I begin each garment design with a philosophy for that particular design. The philosophy is what the garment wants to be and what, if anything, are “nonnegotiable” elements and what can be tweaked if needed. For instance, proportional design is an overarching philosophy I’ve always applied in my garment designs, even before hearing Jill mention it in her class. As seen in Woodsong Camber (pre-class), the philosophy of this design is that it featured differing sized traveling cables dependent upon the size being knit. Or in Moonlit Kiss, I originally had sketched in highly detailed sleeves, but in development found the lace and cowl details were enough elements for one design so streamlined those sleeves down to a simple faux seam to match the body.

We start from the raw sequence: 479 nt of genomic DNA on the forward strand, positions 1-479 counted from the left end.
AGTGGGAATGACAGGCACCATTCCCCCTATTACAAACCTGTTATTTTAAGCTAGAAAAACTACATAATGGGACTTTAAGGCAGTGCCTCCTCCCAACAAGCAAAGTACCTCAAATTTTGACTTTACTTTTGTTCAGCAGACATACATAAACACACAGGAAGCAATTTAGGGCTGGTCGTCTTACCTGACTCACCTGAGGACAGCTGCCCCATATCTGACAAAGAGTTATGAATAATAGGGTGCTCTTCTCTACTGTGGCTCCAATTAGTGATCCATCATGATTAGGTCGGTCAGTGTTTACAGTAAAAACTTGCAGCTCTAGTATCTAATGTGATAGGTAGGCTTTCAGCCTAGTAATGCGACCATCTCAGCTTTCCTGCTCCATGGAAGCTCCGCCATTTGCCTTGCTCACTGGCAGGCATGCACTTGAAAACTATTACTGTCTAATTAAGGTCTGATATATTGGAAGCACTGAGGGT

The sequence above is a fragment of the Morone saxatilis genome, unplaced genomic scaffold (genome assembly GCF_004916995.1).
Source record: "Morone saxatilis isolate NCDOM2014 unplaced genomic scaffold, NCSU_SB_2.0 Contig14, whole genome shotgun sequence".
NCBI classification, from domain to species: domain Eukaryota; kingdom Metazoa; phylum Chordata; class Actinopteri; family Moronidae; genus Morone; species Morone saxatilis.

Remember how I said last blog that part of creating my custom sizing chart for Knit Eco Chic looked at ready-to-wear sites? Since “eco” is the foundation that ties my designs to the fashion world, I paid particular attention to what eco “ready-to-wear” charts looked like.
One of our assignments was to create your own sizing chart. If you look online at different ready-to-wear shops, you’ll see they all have their own custom sizing chart. What hips circumference make up a Large pants? What bust makes an XS top?
What happens when you take a children’s author with a degree in Philosophy and turn her into a knitwear pattern designer? You get a passionate designer with a HUGE learning curve to undertake!